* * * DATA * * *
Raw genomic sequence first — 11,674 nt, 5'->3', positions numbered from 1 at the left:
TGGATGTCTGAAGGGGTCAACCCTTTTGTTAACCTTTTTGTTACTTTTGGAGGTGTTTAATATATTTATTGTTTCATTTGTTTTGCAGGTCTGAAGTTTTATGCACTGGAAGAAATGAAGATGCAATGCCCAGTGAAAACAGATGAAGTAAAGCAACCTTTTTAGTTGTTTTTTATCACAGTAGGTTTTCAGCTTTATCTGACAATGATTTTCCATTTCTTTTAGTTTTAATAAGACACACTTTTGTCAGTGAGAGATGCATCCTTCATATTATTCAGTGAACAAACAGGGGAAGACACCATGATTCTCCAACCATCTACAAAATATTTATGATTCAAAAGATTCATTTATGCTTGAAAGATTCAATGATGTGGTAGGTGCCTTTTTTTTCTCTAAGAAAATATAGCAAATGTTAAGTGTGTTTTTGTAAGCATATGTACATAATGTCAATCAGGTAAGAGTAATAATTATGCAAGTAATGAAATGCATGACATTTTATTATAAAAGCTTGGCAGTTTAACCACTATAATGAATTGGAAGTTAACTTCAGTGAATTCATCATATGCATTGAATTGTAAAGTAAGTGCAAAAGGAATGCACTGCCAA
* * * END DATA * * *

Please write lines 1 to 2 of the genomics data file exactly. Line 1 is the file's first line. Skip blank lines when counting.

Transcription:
Raw genomic sequence first — 11,674 nt, 5'->3', positions numbered from 1 at the left:
TGGATGTCTGAAGGGGTCAACCCTTTTGTTAACCTTTTTGTTACTTTTGGAGGTGTTTAATATATTTATTGTTTCATTTGTTTTGCAGGTCTGAAGTTTTATGCACTGGAAGAAATGAAGATGCAATGCCCAGTGAAAACAGATGAAGTAAAGCAACCTTTTTAGTTGTTTTTTATCACAGTAGGTTTTCAGCTTTATCTGACAATGATTTTCCATTTCTTTTAGTTTTAATAAGACACACTTTTGTCAGTGAGAGATGCATCCTTCATATTATTCAGTGAACAAACAGGGGAAGACACCATGATTCTCCAACCATCTACAAAATATTTATGATTCAAAAGATTCATTTATGCTTGAAAGATTCAATGATGTGGTAGGTGCCTTTTTTTTCTCTAAGAAAATATAGCAAATGTTAAGTGTGTTTTTGTAAGCATATGTACATAATGTCAATCAGGTAAGAGTAATAATTATGCAAGTAATGAAATGCATGACATTTTATTATAAAAGCTTGGCAGTTTAACCACTATAATGAATTGGAAGTTAACTTCAGTGAATTCATCATATGCATTGAATTGTAAAGTAAGTGCAAAAGGAATGCACTGCCAA